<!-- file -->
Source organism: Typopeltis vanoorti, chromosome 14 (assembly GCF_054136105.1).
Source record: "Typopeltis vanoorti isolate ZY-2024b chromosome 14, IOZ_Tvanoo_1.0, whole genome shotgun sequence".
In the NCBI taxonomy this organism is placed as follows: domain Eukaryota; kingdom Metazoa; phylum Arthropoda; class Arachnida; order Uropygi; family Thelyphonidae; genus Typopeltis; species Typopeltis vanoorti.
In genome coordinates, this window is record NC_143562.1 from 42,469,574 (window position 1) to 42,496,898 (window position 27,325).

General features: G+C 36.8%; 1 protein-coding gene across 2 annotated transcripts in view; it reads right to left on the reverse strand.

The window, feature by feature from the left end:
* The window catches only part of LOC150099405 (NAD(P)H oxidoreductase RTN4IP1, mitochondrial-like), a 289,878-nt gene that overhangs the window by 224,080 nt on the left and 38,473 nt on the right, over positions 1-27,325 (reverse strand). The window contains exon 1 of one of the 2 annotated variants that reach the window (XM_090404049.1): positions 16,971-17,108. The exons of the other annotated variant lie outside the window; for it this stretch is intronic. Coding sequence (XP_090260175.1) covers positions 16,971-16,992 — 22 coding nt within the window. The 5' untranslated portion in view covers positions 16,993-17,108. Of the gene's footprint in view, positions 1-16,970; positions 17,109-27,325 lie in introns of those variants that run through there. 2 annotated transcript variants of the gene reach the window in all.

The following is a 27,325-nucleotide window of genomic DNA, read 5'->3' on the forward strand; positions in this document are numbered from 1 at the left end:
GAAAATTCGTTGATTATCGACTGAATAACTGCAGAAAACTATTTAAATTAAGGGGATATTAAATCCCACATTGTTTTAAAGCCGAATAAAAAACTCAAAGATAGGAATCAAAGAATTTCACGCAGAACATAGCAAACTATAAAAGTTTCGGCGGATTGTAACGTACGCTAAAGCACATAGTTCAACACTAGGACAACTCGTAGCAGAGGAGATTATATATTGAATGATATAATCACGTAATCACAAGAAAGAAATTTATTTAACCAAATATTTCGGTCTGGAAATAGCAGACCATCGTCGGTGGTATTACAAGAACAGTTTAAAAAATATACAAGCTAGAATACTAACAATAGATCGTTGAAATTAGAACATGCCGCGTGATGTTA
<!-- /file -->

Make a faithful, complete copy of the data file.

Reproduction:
Source organism: Typopeltis vanoorti, chromosome 14 (assembly GCF_054136105.1).
Source record: "Typopeltis vanoorti isolate ZY-2024b chromosome 14, IOZ_Tvanoo_1.0, whole genome shotgun sequence".
In the NCBI taxonomy this organism is placed as follows: domain Eukaryota; kingdom Metazoa; phylum Arthropoda; class Arachnida; order Uropygi; family Thelyphonidae; genus Typopeltis; species Typopeltis vanoorti.
In genome coordinates, this window is record NC_143562.1 from 42,469,574 (window position 1) to 42,496,898 (window position 27,325).

General features: G+C 36.8%; 1 protein-coding gene across 2 annotated transcripts in view; it reads right to left on the reverse strand.

The window, feature by feature from the left end:
* The window catches only part of LOC150099405 (NAD(P)H oxidoreductase RTN4IP1, mitochondrial-like), a 289,878-nt gene that overhangs the window by 224,080 nt on the left and 38,473 nt on the right, over positions 1-27,325 (reverse strand). The window contains exon 1 of one of the 2 annotated variants that reach the window (XM_090404049.1): positions 16,971-17,108. The exons of the other annotated variant lie outside the window; for it this stretch is intronic. Coding sequence (XP_090260175.1) covers positions 16,971-16,992 — 22 coding nt within the window. The 5' untranslated portion in view covers positions 16,993-17,108. Of the gene's footprint in view, positions 1-16,970; positions 17,109-27,325 lie in introns of those variants that run through there. 2 annotated transcript variants of the gene reach the window in all.

The following is a 27,325-nucleotide window of genomic DNA, read 5'->3' on the forward strand; positions in this document are numbered from 1 at the left end:
GAAAATTCGTTGATTATCGACTGAATAACTGCAGAAAACTATTTAAATTAAGGGGATATTAAATCCCACATTGTTTTAAAGCCGAATAAAAAACTCAAAGATAGGAATCAAAGAATTTCACGCAGAACATAGCAAACTATAAAAGTTTCGGCGGATTGTAACGTACGCTAAAGCACATAGTTCAACACTAGGACAACTCGTAGCAGAGGAGATTATATATTGAATGATATAATCACGTAATCACAAGAAAGAAATTTATTTAACCAAATATTTCGGTCTGGAAATAGCAGACCATCGTCGGTGGTATTACAAGAACAGTTTAAAAAATATACAAGCTAGAATACTAACAATAGATCGTTGAAATTAGAACATGCCGCGTGATGTTA